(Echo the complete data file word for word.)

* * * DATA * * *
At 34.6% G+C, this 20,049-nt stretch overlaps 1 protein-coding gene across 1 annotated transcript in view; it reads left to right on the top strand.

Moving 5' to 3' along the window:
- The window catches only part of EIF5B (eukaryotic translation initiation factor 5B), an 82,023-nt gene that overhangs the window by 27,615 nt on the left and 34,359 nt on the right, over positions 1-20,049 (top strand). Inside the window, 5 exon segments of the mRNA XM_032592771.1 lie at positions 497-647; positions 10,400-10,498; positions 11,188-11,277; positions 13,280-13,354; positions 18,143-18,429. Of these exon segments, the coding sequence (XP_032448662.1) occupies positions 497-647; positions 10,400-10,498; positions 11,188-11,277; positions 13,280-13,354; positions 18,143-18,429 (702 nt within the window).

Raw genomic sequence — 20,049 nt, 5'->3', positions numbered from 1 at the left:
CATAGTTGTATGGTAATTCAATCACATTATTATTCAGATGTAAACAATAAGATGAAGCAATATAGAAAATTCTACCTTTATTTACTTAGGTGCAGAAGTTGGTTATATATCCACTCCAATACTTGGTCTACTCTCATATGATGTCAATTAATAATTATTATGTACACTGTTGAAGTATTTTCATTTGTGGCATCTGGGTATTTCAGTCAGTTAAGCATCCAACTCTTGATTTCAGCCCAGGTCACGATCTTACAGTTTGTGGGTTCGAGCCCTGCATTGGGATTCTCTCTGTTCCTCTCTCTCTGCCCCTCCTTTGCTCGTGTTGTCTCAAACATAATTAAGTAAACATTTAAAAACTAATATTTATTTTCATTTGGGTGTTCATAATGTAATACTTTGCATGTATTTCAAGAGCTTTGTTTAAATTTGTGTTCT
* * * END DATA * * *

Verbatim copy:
At 34.6% G+C, this 20,049-nt stretch overlaps 1 protein-coding gene across 1 annotated transcript in view; it reads left to right on the top strand.

Moving 5' to 3' along the window:
- The window catches only part of EIF5B (eukaryotic translation initiation factor 5B), an 82,023-nt gene that overhangs the window by 27,615 nt on the left and 34,359 nt on the right, over positions 1-20,049 (top strand). Inside the window, 5 exon segments of the mRNA XM_032592771.1 lie at positions 497-647; positions 10,400-10,498; positions 11,188-11,277; positions 13,280-13,354; positions 18,143-18,429. Of these exon segments, the coding sequence (XP_032448662.1) occupies positions 497-647; positions 10,400-10,498; positions 11,188-11,277; positions 13,280-13,354; positions 18,143-18,429 (702 nt within the window).

Raw genomic sequence — 20,049 nt, 5'->3', positions numbered from 1 at the left:
CATAGTTGTATGGTAATTCAATCACATTATTATTCAGATGTAAACAATAAGATGAAGCAATATAGAAAATTCTACCTTTATTTACTTAGGTGCAGAAGTTGGTTATATATCCACTCCAATACTTGGTCTACTCTCATATGATGTCAATTAATAATTATTATGTACACTGTTGAAGTATTTTCATTTGTGGCATCTGGGTATTTCAGTCAGTTAAGCATCCAACTCTTGATTTCAGCCCAGGTCACGATCTTACAGTTTGTGGGTTCGAGCCCTGCATTGGGATTCTCTCTGTTCCTCTCTCTCTGCCCCTCCTTTGCTCGTGTTGTCTCAAACATAATTAAGTAAACATTTAAAAACTAATATTTATTTTCATTTGGGTGTTCATAATGTAATACTTTGCATGTATTTCAAGAGCTTTGTTTAAATTTGTGTTCT